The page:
A slice of Panettone and a glass of bubbly (either Prosecco or Moscato), and you know that the Christmas season is right upon you. Even the most adverse person to Christmas festivities will not give up on a slice of this moist and delightful cake.
From legend to history
Like many other food and traditions, the Christmas cake could be an ancient Roman invention, as they used to bake a soft bread sweetened with honey.
However, the history of how this deliciously sweet loaf was born is wrapped around several legends, all going back to Renaissance times.
Nonetheless, the most popular took place at the Castle of the Duke of Milan: Ludovico il Moro.
While the cook was preparing Christmas dinner for the Duke and its noble guests, he forgot the cake in the oven and burnt it. The young kitchen helper tried to help by mixing leftover from the pantry: flour, eggs, sugar, butter, citrus peel, and raisin. The result was a delicious, soft, and sweet cake that won all the guest’s palate.
When the Duke and its invitees asked the name of the delicious pastry they had, the cook said: “El pan de Toni” (Tony’s bread). And from “pan de Toni,” a legendary cake was born: Panettone.
But it was only in 1919 that Panettone became widely available in Italy, thanks to Angelo Motta that started producing it on a large scale.
Furthermore, he introduced the triple leaving, giving the cake the tall dome shape. A few years later, his competitor Gioacchino Alemagna adapted the recipe, turning the artisanal sweet bread into industrial production.
Panettone became cheaper, allowing everyone to have one on the table for Christmas in Italy and to all those Italians who started seeking a new life in other countries worldwide.
Today majorities of bakeries and pastry shops still take pride in making their masterpieces and personalizing them. Instead of regular candied fruits, you can find the most luxurious creams such as chocolate or pistachio or even limoncello cream, or a combination of chocolates and fruits such as white chocolate and pears, or chocolates and cherries. The options are endless!
The whole process is very long but necessary to get top results, and all ingredients must be of excellent quality.
Instead of regular baking powder, “Mother Yeast” is used to get the typical fluffy and texture, with a tanginess hint. But the critical step is refreshing the dough every 12 hours, for at least two times, if not three, before getting it to the oven.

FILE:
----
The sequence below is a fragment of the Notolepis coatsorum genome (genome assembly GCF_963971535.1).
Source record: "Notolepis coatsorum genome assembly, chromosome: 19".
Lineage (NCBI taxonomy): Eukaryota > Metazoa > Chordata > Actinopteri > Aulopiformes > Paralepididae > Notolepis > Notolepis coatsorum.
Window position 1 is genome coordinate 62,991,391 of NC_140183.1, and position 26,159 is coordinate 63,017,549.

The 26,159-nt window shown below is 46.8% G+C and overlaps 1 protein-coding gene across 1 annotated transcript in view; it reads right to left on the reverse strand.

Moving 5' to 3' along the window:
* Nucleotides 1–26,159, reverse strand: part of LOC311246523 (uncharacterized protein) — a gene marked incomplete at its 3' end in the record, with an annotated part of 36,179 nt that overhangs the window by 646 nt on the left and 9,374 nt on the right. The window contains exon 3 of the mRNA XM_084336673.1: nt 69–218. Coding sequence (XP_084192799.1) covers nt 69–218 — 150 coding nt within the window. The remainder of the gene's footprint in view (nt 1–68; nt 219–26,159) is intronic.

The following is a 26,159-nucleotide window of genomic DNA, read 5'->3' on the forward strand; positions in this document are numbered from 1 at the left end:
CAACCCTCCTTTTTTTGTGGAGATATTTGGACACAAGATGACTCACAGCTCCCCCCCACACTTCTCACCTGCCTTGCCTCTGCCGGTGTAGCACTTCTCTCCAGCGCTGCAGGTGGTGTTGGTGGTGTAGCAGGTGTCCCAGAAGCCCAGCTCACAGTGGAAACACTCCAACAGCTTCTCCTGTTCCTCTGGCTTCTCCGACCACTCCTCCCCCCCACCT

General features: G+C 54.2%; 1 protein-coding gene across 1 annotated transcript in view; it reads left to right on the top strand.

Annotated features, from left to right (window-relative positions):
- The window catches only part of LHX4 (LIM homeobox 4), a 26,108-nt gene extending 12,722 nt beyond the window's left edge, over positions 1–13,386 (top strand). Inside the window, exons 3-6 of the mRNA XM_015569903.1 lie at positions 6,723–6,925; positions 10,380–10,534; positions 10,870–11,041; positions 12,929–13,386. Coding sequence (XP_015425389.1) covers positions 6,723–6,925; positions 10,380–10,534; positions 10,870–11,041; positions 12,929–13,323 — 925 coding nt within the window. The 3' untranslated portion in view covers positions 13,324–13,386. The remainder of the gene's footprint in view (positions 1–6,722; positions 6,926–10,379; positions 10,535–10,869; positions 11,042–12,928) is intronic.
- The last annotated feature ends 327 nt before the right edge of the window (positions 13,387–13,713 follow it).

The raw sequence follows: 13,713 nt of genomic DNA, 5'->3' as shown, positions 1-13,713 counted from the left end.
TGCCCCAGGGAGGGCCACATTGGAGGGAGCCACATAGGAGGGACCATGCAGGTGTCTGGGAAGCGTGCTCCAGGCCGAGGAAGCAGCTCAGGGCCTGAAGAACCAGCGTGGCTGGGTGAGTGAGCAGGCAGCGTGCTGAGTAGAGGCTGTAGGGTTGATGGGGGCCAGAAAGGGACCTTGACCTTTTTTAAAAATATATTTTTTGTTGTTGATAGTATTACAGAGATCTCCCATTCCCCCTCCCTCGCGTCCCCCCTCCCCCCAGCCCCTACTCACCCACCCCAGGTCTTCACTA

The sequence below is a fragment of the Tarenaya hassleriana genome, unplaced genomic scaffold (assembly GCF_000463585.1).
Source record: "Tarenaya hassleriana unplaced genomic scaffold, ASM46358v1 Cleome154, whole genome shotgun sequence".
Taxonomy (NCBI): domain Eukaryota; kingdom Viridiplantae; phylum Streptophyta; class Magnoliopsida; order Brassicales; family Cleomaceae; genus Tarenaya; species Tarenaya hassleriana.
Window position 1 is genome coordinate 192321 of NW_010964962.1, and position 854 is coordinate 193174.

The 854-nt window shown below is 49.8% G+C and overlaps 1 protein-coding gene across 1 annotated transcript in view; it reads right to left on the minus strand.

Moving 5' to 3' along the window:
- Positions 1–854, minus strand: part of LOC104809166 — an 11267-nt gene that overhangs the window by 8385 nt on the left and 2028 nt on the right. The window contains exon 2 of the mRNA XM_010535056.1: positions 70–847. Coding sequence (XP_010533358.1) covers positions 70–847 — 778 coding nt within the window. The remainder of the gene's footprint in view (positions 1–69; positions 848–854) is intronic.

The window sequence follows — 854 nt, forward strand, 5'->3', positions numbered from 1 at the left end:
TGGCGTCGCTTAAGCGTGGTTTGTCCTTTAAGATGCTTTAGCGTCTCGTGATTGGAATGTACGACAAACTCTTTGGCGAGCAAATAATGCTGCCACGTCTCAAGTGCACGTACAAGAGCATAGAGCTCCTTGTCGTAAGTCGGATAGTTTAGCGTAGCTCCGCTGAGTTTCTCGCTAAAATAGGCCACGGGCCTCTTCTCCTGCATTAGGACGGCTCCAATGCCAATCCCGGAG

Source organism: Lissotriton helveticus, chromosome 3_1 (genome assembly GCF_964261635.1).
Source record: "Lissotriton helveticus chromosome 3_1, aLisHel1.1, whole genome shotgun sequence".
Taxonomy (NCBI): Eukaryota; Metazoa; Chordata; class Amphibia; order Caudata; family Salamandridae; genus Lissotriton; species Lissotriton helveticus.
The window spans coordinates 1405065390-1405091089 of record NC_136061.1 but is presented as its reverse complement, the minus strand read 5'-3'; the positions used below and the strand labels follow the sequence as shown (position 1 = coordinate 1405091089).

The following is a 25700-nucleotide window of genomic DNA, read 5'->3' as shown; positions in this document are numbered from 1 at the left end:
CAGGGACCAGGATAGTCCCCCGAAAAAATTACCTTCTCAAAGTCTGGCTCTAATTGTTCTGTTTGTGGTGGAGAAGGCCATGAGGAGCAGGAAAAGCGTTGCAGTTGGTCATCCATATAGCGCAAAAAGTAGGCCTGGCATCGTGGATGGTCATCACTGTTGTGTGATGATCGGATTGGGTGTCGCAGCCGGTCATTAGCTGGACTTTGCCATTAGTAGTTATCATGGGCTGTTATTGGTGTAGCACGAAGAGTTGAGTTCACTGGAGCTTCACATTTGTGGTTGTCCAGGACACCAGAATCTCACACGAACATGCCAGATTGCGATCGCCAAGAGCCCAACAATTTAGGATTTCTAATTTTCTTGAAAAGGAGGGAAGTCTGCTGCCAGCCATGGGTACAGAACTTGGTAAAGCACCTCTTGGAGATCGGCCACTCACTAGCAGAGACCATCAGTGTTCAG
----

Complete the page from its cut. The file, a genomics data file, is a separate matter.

No wonder the price for a hand-made Panettone will start at about € 25 compared to an industrial one at around € 5, but it will be worth it.
Do you want to know a few more curiosities about it?
- Panettone takes three whole days to make. Mixing, leaving, baking, and resting.
- When Panettone has finished baking, it is flipped upside down to prevent the top from falling and keeping its fluffiness. Some bakery hangs them down on a rack, and some others have unique baskets.
- Every year for Christmas, Italian factories and bakeries produce around 120 million Panettone and Pandoro. Just a little bit less than 600 million Euros.
- The most expensive Panettone was made in 2017 under the specific request of a Russian billionaire. The Italian Pastry chef, Dario Hartvig, topped it with edible gold leaf and a crown of diamonds and sold it for $ 90,000
- December 2018: Panettone enters the World Guinness Record. Pastry Chef Davide Comaschi with six people prepared the largest Panettone ever: 332,20 kg (732 lbs). The huge Christmas cake took about 100 hours of work.
Check out the amazing ingredients list:
49.5 kg flour, 37.8kg butter, 25.2 kg of sugar, 25 kg dark chocolate, 22.5 kg raisins, 22.5 kg candied orange, 22.5 liters water, 18 kg egg yolks, 15 kg cream, 7 kg ruby chocolate, 5.1 kg honey, 2 kg white chocolate, 810 g salt, 540 g natural orange flavor, 360 g natural lemon aroma, 225 g vanilla!
Make your Christmas a little exotic this year!
Search for a Panettone to share with your friends and family.
If you cannot find it in your nearest store, there are plenty of websites from which you can get it.
A slice in one hand, a glass of bubbly in the other, and BUON NATALE! (in real Italian style).